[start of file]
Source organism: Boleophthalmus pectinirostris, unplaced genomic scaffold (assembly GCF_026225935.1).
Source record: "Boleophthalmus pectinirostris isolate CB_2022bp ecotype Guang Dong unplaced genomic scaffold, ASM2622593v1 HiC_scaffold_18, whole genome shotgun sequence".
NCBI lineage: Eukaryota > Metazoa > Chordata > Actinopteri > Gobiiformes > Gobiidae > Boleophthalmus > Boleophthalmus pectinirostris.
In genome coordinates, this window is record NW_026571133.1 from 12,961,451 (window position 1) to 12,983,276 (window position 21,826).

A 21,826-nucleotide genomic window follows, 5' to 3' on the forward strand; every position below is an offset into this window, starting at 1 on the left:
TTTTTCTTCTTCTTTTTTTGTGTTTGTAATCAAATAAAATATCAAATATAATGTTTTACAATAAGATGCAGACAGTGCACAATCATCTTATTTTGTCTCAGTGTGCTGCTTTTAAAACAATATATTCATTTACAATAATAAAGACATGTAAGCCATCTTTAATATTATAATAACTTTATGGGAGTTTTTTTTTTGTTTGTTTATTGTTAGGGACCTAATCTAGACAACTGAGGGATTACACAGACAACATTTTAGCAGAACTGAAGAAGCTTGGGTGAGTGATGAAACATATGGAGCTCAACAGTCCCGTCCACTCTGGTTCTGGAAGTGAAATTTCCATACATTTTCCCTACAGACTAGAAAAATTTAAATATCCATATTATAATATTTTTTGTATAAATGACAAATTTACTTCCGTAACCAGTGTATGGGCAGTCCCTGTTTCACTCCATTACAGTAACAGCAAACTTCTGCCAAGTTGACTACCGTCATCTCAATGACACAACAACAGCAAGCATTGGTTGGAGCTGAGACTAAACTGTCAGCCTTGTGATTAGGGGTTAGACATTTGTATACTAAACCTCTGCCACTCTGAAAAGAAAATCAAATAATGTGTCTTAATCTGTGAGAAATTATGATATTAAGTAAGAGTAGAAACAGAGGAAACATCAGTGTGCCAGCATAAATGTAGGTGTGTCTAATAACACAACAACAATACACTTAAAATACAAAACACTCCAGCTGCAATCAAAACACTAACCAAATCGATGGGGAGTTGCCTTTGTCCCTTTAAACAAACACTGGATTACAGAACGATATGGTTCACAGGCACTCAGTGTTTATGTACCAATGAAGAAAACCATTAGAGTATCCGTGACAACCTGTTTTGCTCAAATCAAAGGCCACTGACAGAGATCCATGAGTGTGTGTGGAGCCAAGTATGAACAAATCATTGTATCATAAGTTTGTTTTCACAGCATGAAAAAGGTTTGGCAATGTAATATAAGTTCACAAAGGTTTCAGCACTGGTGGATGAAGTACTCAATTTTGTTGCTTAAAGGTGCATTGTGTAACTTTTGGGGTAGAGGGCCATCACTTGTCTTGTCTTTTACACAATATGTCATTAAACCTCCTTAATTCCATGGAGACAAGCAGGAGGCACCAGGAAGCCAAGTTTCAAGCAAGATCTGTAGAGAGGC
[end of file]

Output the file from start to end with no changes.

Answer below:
Source organism: Boleophthalmus pectinirostris, unplaced genomic scaffold (assembly GCF_026225935.1).
Source record: "Boleophthalmus pectinirostris isolate CB_2022bp ecotype Guang Dong unplaced genomic scaffold, ASM2622593v1 HiC_scaffold_18, whole genome shotgun sequence".
NCBI lineage: Eukaryota > Metazoa > Chordata > Actinopteri > Gobiiformes > Gobiidae > Boleophthalmus > Boleophthalmus pectinirostris.
In genome coordinates, this window is record NW_026571133.1 from 12,961,451 (window position 1) to 12,983,276 (window position 21,826).

A 21,826-nucleotide genomic window follows, 5' to 3' on the forward strand; every position below is an offset into this window, starting at 1 on the left:
TTTTTCTTCTTCTTTTTTTGTGTTTGTAATCAAATAAAATATCAAATATAATGTTTTACAATAAGATGCAGACAGTGCACAATCATCTTATTTTGTCTCAGTGTGCTGCTTTTAAAACAATATATTCATTTACAATAATAAAGACATGTAAGCCATCTTTAATATTATAATAACTTTATGGGAGTTTTTTTTTTGTTTGTTTATTGTTAGGGACCTAATCTAGACAACTGAGGGATTACACAGACAACATTTTAGCAGAACTGAAGAAGCTTGGGTGAGTGATGAAACATATGGAGCTCAACAGTCCCGTCCACTCTGGTTCTGGAAGTGAAATTTCCATACATTTTCCCTACAGACTAGAAAAATTTAAATATCCATATTATAATATTTTTTGTATAAATGACAAATTTACTTCCGTAACCAGTGTATGGGCAGTCCCTGTTTCACTCCATTACAGTAACAGCAAACTTCTGCCAAGTTGACTACCGTCATCTCAATGACACAACAACAGCAAGCATTGGTTGGAGCTGAGACTAAACTGTCAGCCTTGTGATTAGGGGTTAGACATTTGTATACTAAACCTCTGCCACTCTGAAAAGAAAATCAAATAATGTGTCTTAATCTGTGAGAAATTATGATATTAAGTAAGAGTAGAAACAGAGGAAACATCAGTGTGCCAGCATAAATGTAGGTGTGTCTAATAACACAACAACAATACACTTAAAATACAAAACACTCCAGCTGCAATCAAAACACTAACCAAATCGATGGGGAGTTGCCTTTGTCCCTTTAAACAAACACTGGATTACAGAACGATATGGTTCACAGGCACTCAGTGTTTATGTACCAATGAAGAAAACCATTAGAGTATCCGTGACAACCTGTTTTGCTCAAATCAAAGGCCACTGACAGAGATCCATGAGTGTGTGTGGAGCCAAGTATGAACAAATCATTGTATCATAAGTTTGTTTTCACAGCATGAAAAAGGTTTGGCAATGTAATATAAGTTCACAAAGGTTTCAGCACTGGTGGATGAAGTACTCAATTTTGTTGCTTAAAGGTGCATTGTGTAACTTTTGGGGTAGAGGGCCATCACTTGTCTTGTCTTTTACACAATATGTCATTAAACCTCCTTAATTCCATGGAGACAAGCAGGAGGCACCAGGAAGCCAAGTTTCAAGCAAGATCTGTAGAGAGGC